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  1. Consider the problem of determining the effect of a compound on a specific cell type. To answer this question, researchers traditionally need to run an experiment applying the drug of interest to that cell type. This approach is not scalable: given a large number of different actions (compounds) and a large number of different contexts (cell types), it is infeasible to run an experiment for every action-context pair. In such cases, one would ideally like to predict the outcome for every pair while only needing outcome data for a small _subset_ of pairs. This task, which we label "causal imputation", is a generalization of the causal transportability problem. To address this challenge, we extend the recently introduced _synthetic interventions_ (SI) estimator to handle more general data sparsity patterns. We prove that, under a latent factor model, our estimator provides valid estimates for the causal imputation task. We motivate this model by establishing a connection to the linear structural causal model literature. Finally, we consider the prominent CMAP dataset in predicting the effects of compounds on gene expression across cell types. We find that our estimator outperforms standard baselines, thus confirming its utility in biological applications. 
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  2. Inferring graph structure from observations on the nodes is an important and popular network science task. Departing from the more common inference of a single graph, we study the problem of jointly inferring multiple graphs from the observation of signals at their nodes (graph signals), which are assumed to be stationary in the sought graphs. Graph stationarity implies that the mapping between the covariance of the signals and the sparse matrix representing the underlying graph is given by a matrix polynomial. A prominent example is that of Markov random fields, where the inverse of the covariance yields the sparse matrix of interest. From a modeling perspective, stationary graph signals can be used to model linear network processes evolving on a set of (not necessarily known) networks. Leveraging that matrix polynomials commute, a convex optimization method along with sufficient conditions that guarantee the recovery of the true graphs are provided when perfect covariance information is available. Particularly important from an empirical viewpoint, we provide high-probability bounds on the recovery error as a function of the number of signals observed and other key problem parameters. Numerical experiments demonstrate the effectiveness of the proposed method with perfect covariance information as well as its robustness in the noisy regime.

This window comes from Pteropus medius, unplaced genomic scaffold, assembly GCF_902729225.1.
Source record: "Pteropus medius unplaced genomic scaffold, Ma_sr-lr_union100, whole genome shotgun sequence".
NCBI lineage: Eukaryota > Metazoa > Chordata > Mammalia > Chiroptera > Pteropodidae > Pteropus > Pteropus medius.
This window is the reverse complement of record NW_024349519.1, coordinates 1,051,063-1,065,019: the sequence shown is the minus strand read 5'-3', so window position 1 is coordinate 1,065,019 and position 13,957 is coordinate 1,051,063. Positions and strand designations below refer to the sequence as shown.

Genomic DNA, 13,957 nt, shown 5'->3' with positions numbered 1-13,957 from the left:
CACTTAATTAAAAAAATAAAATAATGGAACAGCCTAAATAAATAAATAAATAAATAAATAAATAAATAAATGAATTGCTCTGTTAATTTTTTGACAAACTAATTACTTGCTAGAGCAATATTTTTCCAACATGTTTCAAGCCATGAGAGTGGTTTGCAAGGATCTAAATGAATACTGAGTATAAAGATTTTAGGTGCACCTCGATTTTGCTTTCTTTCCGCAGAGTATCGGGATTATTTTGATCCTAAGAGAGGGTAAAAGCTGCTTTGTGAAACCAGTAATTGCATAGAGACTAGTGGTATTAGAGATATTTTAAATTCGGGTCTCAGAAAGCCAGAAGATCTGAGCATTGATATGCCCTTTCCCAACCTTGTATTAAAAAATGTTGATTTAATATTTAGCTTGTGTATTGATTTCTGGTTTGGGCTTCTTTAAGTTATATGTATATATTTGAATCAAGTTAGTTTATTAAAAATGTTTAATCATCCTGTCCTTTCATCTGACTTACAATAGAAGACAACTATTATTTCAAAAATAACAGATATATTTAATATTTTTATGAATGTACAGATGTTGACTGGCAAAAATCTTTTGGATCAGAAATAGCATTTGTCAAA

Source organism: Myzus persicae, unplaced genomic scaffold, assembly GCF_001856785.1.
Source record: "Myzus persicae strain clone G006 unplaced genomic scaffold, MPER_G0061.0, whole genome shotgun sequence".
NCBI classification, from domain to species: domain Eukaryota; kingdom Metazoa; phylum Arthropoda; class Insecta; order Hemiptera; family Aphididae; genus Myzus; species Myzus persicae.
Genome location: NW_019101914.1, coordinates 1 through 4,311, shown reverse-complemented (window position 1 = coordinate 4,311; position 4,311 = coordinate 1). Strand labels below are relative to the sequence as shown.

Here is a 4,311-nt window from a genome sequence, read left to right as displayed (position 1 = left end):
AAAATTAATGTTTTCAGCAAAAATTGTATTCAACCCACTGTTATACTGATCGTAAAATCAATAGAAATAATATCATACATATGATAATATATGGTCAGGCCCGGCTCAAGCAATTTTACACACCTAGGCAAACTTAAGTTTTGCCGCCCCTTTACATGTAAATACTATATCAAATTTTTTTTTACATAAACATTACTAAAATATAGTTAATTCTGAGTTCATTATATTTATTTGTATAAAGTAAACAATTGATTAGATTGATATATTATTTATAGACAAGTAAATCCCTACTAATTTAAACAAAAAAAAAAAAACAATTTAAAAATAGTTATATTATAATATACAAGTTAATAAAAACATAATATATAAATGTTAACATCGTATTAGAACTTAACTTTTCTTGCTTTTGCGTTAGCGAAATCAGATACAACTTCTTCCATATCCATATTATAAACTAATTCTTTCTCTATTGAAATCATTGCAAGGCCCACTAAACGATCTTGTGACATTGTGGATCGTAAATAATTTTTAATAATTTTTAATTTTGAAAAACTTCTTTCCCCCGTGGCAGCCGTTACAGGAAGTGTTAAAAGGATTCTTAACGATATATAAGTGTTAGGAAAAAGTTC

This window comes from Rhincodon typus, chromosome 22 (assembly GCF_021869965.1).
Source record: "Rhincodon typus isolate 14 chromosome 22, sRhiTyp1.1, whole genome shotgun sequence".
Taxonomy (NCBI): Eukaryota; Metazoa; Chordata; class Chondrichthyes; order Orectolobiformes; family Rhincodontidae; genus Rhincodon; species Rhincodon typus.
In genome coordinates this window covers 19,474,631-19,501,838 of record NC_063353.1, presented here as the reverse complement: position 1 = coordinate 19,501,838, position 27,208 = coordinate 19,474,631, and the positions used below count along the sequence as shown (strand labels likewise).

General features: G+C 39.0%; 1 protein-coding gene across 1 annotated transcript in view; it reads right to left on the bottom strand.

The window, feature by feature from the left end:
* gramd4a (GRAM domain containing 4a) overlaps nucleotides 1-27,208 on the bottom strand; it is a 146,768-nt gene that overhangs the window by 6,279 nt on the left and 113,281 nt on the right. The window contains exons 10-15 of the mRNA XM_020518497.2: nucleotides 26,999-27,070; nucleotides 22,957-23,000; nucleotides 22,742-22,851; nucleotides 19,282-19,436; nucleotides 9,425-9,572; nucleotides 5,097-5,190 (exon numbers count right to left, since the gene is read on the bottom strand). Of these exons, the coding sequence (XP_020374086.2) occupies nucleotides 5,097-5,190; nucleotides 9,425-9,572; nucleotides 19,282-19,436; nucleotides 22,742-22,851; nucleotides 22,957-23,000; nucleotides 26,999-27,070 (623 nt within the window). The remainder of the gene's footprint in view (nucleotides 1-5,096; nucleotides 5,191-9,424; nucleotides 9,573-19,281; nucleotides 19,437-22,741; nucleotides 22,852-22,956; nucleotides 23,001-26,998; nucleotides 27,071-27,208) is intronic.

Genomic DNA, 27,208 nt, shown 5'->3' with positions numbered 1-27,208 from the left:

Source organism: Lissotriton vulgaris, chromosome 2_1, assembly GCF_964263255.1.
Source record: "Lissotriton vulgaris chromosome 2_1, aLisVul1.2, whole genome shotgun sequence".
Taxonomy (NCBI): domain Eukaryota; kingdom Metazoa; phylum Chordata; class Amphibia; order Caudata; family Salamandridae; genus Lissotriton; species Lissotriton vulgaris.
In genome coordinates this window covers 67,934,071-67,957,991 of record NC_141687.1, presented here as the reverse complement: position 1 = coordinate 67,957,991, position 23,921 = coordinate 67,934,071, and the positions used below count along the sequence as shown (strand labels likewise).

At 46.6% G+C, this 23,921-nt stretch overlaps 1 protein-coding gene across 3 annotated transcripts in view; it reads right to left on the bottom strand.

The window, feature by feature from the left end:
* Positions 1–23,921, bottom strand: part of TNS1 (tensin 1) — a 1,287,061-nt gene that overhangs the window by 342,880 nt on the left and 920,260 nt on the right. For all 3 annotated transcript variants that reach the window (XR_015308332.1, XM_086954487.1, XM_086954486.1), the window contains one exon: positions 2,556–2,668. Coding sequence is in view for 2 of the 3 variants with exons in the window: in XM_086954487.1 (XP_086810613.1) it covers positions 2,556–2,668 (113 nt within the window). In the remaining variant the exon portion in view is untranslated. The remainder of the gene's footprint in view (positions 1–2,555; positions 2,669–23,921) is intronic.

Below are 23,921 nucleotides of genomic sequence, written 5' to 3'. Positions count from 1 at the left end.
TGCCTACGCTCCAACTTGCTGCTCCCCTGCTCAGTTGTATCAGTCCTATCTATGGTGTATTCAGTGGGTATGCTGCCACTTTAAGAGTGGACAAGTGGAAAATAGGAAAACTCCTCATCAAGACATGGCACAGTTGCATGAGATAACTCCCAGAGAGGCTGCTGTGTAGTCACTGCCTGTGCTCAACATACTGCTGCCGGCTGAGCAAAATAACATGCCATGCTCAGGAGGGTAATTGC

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  3. null (Ed.)
    Abstract Directed acyclic graphical models are widely used to represent complex causal systems. Since the basic task of learning such a model from data is NP-hard, a standard approach is greedy search over the space of directed acyclic graphs or Markov equivalence classes of directed acyclic graphs. As the space of directed acyclic graphs on p nodes and the associated space of Markov equivalence classes are both much larger than the space of permutations, it is desirable to consider permutation-based greedy searches. Here, we provide the first consistency guarantees, both uniform and high-dimensional, of a greedy permutation-based search. This search corresponds to a simplex-like algorithm operating over the edge-graph of a subpolytope of the permutohedron, called a directed acyclic graph associahedron. Every vertex in this polytope is associated with a directed acyclic graph, and hence with a collection of permutations that are consistent with the directed acyclic graph ordering. A walk is performed on the edges of the polytope maximizing the sparsity of the associated directed acyclic graphs. We show via simulated and real data that this permutation search is competitive with current approaches. 
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